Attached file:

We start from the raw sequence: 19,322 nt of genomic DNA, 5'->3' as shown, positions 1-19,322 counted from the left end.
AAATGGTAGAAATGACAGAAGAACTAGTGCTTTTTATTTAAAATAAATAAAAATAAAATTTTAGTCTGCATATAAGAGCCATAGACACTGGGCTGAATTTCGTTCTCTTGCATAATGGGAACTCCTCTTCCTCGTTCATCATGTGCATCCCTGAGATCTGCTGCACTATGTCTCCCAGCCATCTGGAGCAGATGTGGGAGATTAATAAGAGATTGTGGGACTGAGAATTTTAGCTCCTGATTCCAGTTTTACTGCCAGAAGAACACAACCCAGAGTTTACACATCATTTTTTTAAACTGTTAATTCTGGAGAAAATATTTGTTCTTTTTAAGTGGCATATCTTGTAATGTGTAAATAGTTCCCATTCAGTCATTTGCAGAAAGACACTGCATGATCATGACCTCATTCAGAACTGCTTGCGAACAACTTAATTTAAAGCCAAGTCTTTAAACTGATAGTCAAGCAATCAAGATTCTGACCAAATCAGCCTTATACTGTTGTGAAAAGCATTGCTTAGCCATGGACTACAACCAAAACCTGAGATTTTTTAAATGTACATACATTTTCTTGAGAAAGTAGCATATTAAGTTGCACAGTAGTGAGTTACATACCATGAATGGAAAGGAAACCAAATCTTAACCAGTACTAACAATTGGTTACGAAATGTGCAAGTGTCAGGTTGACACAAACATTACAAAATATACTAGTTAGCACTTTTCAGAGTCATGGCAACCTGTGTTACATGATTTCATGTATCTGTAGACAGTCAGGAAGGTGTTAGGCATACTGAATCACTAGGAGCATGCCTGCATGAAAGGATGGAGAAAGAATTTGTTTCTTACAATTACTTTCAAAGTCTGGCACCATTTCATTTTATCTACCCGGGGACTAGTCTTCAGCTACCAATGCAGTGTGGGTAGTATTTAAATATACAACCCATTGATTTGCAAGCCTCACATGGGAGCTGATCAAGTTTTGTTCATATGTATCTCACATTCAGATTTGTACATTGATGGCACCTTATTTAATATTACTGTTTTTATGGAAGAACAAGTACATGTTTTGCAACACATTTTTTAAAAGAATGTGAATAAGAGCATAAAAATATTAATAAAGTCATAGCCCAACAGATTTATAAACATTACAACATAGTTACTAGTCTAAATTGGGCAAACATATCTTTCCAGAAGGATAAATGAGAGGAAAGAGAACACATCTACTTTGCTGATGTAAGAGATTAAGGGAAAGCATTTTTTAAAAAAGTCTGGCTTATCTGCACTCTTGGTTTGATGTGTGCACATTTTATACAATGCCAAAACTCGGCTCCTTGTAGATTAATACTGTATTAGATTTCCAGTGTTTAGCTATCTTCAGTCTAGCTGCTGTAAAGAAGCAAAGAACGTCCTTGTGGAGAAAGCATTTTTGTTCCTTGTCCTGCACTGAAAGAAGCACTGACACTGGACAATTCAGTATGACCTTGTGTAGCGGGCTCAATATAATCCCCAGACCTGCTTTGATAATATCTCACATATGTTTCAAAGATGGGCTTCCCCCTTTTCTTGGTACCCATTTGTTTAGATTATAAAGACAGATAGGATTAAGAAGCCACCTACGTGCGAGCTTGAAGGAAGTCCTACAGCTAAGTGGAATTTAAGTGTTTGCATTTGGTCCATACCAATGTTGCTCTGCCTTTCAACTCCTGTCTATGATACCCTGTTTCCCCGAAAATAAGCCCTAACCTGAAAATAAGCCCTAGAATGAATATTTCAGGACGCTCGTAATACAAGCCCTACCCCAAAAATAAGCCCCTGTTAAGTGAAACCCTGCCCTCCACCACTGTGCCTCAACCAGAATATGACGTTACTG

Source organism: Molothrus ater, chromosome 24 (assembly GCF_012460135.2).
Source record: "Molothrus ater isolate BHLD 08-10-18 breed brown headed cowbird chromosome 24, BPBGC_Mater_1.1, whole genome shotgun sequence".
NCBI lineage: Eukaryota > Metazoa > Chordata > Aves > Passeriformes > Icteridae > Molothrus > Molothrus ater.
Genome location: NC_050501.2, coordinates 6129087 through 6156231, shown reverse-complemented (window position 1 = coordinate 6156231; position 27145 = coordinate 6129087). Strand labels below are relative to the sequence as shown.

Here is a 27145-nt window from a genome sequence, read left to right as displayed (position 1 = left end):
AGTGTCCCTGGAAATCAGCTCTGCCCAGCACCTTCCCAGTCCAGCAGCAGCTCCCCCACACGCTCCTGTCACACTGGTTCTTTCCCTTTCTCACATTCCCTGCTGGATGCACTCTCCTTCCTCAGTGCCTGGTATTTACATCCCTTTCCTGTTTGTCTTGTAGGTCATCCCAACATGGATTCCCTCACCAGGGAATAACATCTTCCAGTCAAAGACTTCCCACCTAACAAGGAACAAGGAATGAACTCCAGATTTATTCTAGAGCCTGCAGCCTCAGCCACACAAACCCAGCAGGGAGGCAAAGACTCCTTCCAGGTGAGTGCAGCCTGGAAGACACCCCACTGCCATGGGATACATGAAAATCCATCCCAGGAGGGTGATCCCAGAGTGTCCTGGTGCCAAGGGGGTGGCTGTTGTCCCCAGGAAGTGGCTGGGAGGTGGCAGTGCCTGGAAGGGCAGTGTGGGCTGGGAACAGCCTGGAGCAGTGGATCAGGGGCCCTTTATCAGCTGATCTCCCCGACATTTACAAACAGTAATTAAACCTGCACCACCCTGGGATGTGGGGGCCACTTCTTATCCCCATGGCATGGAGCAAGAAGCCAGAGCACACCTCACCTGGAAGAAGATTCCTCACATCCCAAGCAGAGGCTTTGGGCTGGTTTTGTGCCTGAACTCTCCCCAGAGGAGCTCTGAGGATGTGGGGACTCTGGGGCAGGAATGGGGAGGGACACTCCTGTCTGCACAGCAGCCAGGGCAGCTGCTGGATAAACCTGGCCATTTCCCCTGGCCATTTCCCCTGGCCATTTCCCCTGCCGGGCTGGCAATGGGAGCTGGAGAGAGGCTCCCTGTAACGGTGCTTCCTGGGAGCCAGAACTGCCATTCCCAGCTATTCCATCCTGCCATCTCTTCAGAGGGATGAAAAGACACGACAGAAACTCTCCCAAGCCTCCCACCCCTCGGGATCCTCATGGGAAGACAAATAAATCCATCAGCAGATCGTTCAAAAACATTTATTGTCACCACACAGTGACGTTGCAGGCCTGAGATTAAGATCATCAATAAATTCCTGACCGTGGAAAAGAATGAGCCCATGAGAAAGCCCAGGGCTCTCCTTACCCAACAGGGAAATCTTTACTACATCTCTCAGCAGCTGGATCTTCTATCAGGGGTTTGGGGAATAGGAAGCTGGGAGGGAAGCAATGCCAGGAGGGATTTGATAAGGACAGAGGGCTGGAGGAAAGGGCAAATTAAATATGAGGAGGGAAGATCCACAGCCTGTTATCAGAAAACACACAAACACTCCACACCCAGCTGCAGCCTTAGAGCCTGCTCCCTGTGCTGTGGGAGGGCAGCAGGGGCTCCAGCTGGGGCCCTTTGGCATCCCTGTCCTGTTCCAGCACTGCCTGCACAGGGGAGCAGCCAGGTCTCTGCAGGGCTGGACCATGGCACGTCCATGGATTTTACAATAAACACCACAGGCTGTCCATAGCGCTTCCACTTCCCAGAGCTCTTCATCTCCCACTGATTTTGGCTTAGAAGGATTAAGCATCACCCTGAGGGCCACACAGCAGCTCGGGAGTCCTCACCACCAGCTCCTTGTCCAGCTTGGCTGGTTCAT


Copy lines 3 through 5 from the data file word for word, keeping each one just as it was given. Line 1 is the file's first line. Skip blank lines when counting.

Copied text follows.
Source organism: Molothrus ater, chromosome 24 (assembly GCF_012460135.2).
Source record: "Molothrus ater isolate BHLD 08-10-18 breed brown headed cowbird chromosome 24, BPBGC_Mater_1.1, whole genome shotgun sequence".
NCBI lineage: Eukaryota > Metazoa > Chordata > Aves > Passeriformes > Icteridae > Molothrus > Molothrus ater.